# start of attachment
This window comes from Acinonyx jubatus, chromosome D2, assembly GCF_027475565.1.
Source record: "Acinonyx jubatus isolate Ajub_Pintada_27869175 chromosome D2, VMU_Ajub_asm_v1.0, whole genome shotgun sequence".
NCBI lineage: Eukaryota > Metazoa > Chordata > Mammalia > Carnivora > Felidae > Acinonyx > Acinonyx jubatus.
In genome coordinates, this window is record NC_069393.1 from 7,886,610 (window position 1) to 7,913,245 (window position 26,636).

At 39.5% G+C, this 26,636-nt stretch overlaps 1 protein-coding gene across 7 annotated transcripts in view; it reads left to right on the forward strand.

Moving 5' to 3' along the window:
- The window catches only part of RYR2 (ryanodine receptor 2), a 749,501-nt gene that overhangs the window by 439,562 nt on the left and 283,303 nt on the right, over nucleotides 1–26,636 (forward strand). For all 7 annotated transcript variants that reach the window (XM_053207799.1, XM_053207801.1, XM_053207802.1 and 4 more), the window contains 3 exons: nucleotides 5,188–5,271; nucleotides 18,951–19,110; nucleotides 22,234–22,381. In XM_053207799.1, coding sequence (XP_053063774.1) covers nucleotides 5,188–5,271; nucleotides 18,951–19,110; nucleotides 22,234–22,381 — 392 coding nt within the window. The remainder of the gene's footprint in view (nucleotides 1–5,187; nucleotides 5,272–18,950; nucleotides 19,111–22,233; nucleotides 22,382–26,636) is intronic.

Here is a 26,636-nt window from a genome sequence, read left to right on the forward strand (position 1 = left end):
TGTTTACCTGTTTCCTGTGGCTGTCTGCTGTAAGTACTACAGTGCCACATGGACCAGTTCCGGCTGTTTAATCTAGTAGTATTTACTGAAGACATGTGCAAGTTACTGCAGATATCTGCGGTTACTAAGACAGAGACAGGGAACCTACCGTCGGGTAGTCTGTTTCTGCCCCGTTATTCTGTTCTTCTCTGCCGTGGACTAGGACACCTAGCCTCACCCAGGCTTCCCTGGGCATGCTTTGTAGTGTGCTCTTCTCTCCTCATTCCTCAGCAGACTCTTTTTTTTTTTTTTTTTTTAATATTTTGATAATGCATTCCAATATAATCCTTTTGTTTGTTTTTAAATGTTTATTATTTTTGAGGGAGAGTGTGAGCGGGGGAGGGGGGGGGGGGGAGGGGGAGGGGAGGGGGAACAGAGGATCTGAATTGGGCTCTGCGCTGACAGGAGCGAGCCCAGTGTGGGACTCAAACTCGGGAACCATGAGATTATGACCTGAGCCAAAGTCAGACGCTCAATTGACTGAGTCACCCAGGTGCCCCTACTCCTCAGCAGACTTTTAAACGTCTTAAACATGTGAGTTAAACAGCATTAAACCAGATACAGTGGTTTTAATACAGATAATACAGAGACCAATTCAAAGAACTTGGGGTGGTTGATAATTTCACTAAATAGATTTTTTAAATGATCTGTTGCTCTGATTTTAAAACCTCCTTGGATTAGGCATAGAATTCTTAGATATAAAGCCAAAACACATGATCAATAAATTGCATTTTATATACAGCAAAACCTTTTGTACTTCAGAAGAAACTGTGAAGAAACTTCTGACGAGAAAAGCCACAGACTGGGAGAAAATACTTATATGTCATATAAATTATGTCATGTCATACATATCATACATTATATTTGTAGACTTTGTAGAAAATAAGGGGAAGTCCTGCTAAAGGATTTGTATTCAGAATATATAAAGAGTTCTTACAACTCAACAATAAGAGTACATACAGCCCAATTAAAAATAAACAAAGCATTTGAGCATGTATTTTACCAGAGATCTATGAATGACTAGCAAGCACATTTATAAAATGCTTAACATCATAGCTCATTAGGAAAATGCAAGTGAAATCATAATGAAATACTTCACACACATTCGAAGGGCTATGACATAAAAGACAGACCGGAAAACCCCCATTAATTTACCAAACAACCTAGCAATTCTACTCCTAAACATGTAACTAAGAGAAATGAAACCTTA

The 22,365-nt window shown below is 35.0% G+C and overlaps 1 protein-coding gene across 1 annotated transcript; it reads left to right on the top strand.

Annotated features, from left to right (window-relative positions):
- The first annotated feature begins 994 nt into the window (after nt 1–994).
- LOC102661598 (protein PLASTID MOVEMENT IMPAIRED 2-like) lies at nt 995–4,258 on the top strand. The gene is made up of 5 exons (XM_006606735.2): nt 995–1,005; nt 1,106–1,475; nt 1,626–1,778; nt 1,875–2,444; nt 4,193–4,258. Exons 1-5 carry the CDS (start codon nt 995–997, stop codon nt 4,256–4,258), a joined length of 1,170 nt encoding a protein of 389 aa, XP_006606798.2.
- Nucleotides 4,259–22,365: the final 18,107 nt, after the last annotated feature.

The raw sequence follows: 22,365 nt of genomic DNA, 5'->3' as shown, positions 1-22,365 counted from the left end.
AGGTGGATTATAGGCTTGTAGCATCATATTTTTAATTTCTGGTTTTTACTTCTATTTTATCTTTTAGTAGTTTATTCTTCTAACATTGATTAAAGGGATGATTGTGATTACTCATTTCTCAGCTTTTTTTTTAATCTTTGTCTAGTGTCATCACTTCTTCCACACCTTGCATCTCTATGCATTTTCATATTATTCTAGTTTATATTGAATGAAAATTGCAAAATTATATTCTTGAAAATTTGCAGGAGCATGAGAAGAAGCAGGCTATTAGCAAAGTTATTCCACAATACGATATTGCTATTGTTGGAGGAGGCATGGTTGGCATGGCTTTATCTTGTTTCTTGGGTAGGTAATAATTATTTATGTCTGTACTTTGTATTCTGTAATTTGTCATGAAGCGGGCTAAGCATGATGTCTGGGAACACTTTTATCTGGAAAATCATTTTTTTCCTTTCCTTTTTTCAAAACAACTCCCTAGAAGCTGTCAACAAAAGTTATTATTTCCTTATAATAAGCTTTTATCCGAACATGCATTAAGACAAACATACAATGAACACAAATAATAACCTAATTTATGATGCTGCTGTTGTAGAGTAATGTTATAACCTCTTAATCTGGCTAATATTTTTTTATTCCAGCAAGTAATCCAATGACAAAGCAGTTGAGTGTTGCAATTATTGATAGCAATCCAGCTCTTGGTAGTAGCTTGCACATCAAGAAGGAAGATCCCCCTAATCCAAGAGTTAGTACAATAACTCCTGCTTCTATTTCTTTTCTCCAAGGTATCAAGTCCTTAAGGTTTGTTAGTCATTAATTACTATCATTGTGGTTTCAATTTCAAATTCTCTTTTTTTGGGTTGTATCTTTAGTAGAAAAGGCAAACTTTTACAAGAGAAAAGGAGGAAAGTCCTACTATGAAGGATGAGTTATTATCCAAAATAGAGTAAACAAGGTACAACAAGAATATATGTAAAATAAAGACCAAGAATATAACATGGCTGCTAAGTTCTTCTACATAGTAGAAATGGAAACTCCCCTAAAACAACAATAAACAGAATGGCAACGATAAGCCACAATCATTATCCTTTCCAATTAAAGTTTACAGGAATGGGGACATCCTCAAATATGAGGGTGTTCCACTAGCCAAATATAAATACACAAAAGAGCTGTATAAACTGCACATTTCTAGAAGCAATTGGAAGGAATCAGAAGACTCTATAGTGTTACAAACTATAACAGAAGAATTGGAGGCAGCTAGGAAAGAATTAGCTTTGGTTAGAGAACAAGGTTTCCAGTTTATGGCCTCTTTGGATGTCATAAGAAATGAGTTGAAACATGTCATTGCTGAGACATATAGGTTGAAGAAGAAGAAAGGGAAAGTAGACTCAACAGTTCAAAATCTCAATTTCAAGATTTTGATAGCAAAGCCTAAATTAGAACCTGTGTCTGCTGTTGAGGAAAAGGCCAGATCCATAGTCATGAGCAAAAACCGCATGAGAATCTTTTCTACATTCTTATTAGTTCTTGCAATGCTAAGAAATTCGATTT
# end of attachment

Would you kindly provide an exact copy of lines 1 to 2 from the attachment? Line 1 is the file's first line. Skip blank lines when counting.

This window comes from Acinonyx jubatus, chromosome D2, assembly GCF_027475565.1.
Source record: "Acinonyx jubatus isolate Ajub_Pintada_27869175 chromosome D2, VMU_Ajub_asm_v1.0, whole genome shotgun sequence".